Front end with skins still intact.
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Back end showing existing skins.
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Front end with skins removed. All the framing on the front end was connected by the skins. I installed some temporary connectors to keep the front end framing from falling off when I pulled the skins in that area.
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Back end with skins removed. Note that the entire back end was re-built under my previous project. That is why it looks newer. It also was only connected by the skins so I had to add temporary connectors there also.
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Front end with all the old framing removed (the remaining bead board walls on both ends were built on the previous project and will remain. They will add rigidity to the front and rear wall framing. I'm thinking I will start by bolting a 2X6 the full width of the front floor edge and that will serve as the base for my front wall.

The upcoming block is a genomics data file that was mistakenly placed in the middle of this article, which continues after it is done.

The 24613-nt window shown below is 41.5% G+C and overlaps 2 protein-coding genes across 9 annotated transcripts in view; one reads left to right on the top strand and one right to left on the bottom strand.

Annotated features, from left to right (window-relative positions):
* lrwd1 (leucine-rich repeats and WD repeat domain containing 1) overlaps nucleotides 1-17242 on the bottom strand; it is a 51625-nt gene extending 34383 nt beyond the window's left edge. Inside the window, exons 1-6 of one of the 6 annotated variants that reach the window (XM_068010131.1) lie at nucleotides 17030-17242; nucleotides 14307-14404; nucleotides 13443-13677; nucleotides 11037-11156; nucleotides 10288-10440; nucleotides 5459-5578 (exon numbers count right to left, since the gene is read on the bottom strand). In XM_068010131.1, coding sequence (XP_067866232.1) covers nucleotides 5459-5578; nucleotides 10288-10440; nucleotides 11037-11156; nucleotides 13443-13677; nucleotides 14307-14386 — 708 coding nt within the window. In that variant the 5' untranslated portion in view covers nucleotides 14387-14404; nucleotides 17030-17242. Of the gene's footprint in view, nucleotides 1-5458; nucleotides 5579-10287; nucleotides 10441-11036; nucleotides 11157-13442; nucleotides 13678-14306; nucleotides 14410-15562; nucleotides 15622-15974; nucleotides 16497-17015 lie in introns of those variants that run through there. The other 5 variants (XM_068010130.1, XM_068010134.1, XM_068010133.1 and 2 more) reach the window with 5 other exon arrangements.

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The rear end with most of the old framing removed (the vertical 1X8 piece in the center with all the wires and the 2X2 along the bottom width were left because I still needed to take out some of the interior bead board panels and one AC receptacle before I could access the screws that held them in place. They will come out eventually and I expect that I will start with a full width 2X6 bolted to the rear edge of the existing floor to serve as the base for the rear wall also.
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Anyway, this is my starting point so now I have to go back to the drawing board and start designing my framework.

Stay tuned.......
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Re: Convert pop-up to vintage standy (making sawdust 12-1-18

Postby les45 » Mon Dec 03, 2018 3:46 pm